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How a car crash injury can complicate the life of a single parent

| May 8, 2020 | Personal Injury |

Raising children is never easy, and when you are a single parent or a divorced parent, you have to fulfill the responsibilities often shared by two people. Being a single parent often means that you have very little free time or assistance. It may mean that you work long hours and then come home to do complicated homework before finally tidying up the house.

When you are the one who has the final responsibility for everyone and everything in your house, you don’t have the option of taking time off of work or depending on others to meet your family’s needs. That means that if you get hurt in a car crash, the impact will be not just be on your life but on everyone in your family.

There won’t be a second income to replace yours

Whether the car crash left you with a severe broken bone, a brain injury or a spinal cord injury, you may have medical bills to worry about, as well as a long recovery period before you can return to work. Married individuals can rely on their spouse, while young adults can turn to their parents for help.

As the head of your household, you will have no financial safety net within your own household to help alleviate the strain caused by your inability to work and the costs of the crash itself. Estimates indicate that crashes cost an average of $820 per person involved, but collisions that cause injuries and missed work will cost quite a bit more than that.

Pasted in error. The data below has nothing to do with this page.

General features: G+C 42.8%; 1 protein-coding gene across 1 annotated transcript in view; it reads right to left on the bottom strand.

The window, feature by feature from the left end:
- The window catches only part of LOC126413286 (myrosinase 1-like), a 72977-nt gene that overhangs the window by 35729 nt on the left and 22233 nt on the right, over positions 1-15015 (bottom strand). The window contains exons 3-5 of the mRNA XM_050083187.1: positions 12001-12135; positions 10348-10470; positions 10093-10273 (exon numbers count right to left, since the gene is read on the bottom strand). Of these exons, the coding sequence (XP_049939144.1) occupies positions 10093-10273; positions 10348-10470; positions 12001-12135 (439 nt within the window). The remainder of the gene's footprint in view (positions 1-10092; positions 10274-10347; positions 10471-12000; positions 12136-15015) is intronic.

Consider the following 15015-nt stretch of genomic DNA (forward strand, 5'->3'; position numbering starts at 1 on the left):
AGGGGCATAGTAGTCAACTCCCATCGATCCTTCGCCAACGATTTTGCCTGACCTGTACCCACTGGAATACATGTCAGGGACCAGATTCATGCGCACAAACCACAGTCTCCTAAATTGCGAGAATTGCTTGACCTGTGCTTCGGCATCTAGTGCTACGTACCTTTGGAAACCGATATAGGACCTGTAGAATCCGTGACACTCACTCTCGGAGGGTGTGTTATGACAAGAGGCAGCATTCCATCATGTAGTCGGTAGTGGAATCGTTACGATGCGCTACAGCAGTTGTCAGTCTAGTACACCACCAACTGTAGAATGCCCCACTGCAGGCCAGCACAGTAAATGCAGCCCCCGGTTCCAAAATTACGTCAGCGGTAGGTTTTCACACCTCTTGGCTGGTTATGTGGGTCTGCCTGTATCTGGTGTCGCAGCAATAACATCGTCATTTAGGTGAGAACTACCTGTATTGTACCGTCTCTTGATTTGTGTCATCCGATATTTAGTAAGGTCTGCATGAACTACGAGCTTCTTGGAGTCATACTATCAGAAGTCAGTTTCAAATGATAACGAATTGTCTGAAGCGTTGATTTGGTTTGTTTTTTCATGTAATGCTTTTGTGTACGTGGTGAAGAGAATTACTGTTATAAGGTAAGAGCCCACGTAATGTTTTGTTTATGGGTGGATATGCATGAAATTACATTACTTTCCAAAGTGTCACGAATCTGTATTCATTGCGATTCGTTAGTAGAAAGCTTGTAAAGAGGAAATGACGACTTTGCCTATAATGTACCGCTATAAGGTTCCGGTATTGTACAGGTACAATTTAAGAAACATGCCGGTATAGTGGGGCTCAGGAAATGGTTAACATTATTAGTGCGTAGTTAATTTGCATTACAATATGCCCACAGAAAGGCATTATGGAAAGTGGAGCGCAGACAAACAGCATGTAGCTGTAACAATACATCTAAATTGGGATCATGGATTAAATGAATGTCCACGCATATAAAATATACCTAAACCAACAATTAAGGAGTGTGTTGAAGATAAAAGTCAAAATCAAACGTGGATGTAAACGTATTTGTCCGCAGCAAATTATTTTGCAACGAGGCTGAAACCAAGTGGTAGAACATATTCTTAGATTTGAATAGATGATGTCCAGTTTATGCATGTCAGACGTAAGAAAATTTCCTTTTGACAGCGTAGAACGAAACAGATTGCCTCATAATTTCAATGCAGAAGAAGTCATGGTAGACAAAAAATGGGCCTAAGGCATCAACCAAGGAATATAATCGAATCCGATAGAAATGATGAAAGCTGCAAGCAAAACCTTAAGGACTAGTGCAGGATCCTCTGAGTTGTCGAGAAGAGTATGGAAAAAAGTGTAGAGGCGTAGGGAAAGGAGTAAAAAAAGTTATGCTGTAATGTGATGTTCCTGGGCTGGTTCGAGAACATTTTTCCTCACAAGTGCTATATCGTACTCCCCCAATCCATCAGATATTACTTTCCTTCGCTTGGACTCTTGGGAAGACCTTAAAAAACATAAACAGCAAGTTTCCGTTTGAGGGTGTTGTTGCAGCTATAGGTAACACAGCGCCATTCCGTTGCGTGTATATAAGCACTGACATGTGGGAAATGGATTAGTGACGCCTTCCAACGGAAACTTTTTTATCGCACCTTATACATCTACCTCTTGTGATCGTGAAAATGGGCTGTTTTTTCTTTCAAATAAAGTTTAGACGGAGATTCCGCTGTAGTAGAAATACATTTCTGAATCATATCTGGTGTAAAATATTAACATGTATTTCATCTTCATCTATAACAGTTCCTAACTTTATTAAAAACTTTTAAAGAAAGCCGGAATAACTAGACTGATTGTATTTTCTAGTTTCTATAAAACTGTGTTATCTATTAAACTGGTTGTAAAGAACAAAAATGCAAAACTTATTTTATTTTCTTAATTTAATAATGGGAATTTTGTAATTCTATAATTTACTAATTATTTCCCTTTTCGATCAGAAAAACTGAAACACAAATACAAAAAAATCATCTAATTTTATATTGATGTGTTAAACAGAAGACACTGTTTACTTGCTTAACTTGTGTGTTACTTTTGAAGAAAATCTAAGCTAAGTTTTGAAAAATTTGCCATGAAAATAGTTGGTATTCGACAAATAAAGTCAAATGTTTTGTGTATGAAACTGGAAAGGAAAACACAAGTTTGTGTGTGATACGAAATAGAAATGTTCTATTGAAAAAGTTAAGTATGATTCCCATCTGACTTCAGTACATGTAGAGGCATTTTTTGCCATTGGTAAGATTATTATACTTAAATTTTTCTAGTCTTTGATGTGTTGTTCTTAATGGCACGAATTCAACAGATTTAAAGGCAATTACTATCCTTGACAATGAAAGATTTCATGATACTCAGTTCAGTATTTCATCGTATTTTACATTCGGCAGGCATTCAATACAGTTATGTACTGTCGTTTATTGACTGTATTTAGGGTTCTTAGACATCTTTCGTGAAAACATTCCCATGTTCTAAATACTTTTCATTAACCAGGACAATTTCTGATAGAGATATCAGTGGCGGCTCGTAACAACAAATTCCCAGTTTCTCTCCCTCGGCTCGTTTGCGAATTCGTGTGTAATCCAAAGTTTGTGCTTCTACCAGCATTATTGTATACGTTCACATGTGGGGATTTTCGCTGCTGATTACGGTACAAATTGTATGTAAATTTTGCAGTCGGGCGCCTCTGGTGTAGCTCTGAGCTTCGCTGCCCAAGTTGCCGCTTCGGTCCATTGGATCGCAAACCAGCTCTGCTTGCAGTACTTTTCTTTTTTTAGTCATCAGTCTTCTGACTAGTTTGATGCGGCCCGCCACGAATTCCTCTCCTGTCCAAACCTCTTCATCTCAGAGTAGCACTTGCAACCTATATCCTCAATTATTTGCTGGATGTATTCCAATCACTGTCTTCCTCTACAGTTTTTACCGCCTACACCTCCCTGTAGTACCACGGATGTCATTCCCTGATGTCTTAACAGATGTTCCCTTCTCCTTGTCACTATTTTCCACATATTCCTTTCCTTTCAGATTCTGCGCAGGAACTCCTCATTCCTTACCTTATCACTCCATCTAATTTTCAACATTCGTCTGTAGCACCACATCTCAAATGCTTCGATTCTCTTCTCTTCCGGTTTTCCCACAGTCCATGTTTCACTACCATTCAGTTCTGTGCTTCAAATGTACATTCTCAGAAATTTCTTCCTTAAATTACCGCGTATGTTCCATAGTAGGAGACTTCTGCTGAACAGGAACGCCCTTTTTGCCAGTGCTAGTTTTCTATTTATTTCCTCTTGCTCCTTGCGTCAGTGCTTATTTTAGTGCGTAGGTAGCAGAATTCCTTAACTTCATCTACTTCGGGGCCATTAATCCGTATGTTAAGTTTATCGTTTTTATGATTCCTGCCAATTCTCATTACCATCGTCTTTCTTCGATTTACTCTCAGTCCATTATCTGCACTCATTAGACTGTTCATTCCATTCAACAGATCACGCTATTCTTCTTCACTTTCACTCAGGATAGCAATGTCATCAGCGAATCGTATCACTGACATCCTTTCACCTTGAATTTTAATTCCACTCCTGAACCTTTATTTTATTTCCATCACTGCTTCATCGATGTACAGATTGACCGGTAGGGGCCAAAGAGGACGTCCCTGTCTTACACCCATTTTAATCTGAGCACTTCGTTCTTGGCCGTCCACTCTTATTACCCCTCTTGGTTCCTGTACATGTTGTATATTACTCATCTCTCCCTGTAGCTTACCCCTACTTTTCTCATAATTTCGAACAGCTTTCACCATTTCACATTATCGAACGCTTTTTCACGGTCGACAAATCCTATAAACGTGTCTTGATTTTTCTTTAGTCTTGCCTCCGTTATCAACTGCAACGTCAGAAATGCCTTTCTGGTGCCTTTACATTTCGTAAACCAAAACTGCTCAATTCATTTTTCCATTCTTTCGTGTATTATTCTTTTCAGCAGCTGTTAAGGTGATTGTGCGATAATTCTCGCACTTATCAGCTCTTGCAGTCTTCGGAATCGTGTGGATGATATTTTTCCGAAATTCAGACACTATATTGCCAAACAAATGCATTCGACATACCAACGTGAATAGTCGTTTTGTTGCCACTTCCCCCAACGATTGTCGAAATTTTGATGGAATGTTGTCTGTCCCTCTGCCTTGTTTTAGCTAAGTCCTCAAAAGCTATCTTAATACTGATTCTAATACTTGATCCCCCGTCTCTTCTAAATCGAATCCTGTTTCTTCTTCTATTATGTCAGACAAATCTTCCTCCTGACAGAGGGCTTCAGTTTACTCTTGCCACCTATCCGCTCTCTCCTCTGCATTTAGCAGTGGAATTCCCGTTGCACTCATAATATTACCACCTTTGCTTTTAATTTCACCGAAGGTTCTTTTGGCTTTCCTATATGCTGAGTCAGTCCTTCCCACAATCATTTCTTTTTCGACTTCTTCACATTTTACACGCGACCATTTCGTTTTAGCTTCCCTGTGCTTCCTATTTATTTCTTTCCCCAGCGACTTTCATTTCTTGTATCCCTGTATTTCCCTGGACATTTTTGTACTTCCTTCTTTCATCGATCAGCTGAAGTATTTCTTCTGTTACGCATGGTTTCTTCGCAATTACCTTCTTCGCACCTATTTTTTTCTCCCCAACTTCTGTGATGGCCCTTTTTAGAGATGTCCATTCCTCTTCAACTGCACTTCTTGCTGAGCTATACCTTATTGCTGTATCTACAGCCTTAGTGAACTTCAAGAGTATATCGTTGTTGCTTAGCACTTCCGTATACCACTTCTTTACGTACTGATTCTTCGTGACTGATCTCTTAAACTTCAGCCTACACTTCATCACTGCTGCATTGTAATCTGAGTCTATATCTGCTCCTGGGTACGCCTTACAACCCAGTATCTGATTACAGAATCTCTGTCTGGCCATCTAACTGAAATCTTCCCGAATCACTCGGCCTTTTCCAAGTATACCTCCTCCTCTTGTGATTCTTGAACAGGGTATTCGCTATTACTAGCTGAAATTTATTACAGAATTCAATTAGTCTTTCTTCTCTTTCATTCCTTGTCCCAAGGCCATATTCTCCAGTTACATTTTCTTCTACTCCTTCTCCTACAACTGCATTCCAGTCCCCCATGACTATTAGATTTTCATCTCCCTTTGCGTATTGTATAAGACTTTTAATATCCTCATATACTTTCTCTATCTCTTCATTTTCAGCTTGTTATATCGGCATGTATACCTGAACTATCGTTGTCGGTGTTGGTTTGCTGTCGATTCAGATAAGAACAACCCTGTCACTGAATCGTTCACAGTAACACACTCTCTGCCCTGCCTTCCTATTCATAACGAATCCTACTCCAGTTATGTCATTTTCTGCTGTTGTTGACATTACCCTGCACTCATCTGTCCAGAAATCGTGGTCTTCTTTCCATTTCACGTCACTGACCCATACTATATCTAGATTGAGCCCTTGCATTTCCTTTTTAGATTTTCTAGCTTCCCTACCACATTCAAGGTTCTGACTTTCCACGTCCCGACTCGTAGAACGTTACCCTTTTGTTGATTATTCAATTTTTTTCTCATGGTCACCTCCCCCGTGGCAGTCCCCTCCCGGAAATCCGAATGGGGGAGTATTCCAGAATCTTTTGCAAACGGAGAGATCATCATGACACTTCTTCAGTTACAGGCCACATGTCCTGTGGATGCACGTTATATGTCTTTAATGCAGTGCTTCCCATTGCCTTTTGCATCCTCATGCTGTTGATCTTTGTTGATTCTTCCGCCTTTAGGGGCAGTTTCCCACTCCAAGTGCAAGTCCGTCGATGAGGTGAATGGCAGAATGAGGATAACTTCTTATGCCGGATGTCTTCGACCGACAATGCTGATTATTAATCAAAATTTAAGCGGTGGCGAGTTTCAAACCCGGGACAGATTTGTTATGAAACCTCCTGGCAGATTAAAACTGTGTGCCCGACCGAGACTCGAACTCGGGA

Getting help for tasks you usually do yourself is expensive

Whether you need to transport your kids to and from school, go grocery shopping or mow your lawn, you probably will require help with these tasks after an injury. Unfortunately, getting someone else to do that work can be expensive, meaning it will put you in an even more difficult financial situation when you already don’t have money coming into your house.

You shouldn’t have to rely on the goodwill of your neighbors or social acquaintances to survive after a crash leaves you injured. After all, the effects of your injuries will impact not just you, but also your children. Getting help could require that you seek financial compensation, possibly through an insurance claim or a personal injury lawsuit against the other driver.

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